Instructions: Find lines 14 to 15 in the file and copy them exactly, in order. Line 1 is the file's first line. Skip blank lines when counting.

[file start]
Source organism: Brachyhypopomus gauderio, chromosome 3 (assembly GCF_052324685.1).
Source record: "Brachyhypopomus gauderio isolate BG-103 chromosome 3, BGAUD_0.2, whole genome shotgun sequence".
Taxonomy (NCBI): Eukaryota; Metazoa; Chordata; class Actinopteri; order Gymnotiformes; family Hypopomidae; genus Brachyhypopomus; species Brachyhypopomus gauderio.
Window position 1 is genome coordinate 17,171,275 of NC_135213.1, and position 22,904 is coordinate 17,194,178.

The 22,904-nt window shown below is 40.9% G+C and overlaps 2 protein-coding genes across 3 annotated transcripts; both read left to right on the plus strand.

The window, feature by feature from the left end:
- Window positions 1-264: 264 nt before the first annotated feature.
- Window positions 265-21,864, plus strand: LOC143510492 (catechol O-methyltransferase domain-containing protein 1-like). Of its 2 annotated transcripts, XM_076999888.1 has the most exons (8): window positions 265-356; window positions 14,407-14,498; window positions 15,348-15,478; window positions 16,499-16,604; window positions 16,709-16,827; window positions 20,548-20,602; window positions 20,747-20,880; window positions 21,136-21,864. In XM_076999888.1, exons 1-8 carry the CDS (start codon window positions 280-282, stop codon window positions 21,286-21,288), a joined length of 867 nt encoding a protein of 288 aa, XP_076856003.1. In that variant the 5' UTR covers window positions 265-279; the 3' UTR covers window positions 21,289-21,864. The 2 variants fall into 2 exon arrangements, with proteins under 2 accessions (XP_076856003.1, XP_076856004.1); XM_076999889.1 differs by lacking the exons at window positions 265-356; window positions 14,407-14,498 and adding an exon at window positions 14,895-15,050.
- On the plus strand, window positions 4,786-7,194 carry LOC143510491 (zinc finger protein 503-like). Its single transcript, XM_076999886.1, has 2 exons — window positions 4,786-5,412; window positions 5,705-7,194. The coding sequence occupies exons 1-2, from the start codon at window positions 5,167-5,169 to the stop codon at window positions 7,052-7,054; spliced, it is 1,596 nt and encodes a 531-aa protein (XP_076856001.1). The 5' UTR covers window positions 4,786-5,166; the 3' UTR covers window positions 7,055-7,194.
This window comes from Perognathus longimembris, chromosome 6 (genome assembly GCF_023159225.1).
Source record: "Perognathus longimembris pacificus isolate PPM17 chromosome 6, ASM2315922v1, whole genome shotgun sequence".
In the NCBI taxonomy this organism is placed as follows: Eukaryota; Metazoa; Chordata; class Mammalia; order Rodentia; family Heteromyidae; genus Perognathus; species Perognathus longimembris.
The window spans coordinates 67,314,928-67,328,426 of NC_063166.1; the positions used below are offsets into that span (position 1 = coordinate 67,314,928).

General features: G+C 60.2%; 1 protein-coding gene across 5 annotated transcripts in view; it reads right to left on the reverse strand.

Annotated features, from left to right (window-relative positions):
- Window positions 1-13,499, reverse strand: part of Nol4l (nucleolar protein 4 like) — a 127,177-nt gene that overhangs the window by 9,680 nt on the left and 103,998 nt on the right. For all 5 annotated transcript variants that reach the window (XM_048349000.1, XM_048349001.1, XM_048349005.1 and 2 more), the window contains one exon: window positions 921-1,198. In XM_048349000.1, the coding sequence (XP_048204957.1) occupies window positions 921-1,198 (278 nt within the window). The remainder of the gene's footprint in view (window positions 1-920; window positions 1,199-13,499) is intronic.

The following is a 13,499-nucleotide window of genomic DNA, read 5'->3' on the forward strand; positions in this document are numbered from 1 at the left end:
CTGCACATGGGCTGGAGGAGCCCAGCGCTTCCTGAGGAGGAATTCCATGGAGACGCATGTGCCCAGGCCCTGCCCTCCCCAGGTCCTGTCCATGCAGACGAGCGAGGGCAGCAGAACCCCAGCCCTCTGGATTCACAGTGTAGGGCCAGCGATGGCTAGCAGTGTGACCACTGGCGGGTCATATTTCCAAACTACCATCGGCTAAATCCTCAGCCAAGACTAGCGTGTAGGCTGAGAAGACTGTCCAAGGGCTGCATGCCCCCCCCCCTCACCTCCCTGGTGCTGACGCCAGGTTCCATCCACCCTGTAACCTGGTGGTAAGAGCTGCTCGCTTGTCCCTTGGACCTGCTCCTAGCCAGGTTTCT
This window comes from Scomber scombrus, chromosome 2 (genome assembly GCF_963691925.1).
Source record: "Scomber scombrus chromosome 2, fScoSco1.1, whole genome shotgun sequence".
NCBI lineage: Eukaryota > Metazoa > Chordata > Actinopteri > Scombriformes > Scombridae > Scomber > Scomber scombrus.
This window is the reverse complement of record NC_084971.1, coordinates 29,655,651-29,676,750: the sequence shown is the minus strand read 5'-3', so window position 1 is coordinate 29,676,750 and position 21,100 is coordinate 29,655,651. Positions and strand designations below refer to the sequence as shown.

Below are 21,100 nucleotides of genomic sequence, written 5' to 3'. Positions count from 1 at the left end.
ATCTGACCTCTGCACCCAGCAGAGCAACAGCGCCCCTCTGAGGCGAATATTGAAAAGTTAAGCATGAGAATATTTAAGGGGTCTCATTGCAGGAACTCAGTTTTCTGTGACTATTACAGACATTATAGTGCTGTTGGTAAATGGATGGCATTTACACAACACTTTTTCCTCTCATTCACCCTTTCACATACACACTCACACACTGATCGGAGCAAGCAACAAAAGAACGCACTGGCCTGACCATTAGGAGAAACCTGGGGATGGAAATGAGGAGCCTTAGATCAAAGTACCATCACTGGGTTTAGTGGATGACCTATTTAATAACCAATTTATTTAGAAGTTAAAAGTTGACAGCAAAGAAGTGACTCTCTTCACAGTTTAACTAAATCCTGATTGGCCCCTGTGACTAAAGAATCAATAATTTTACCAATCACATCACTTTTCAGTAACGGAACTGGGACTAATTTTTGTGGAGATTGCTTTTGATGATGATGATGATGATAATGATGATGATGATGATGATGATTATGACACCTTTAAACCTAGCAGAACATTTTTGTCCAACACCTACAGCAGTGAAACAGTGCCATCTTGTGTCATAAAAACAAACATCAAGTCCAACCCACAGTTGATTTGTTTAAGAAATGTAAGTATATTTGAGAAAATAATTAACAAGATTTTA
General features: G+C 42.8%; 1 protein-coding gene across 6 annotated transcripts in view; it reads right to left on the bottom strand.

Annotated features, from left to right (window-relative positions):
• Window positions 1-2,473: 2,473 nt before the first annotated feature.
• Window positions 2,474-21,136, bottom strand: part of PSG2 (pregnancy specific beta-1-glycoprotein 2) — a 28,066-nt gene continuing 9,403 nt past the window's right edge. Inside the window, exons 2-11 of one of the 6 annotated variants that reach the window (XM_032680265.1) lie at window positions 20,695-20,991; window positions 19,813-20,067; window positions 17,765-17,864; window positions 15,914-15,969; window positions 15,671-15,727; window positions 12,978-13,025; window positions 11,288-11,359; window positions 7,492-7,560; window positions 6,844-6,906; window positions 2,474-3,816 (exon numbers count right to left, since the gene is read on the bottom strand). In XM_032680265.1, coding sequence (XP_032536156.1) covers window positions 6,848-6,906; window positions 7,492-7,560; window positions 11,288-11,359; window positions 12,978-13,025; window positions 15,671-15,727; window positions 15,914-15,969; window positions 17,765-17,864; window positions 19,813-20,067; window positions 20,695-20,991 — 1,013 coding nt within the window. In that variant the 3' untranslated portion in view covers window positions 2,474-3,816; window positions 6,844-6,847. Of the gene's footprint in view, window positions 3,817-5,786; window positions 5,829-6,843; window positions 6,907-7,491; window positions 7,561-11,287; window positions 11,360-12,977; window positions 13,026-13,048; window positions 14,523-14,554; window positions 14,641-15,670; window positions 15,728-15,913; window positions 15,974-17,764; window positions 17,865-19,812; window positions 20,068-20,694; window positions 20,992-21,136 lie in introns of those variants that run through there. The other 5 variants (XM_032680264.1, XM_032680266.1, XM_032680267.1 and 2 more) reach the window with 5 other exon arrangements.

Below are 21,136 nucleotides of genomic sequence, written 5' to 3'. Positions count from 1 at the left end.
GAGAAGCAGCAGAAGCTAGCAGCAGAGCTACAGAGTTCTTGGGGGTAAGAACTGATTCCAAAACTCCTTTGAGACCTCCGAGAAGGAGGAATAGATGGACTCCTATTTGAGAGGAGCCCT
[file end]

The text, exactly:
General features: G+C 60.2%; 1 protein-coding gene across 5 annotated transcripts in view; it reads right to left on the reverse strand.

Annotated features, from left to right (window-relative positions):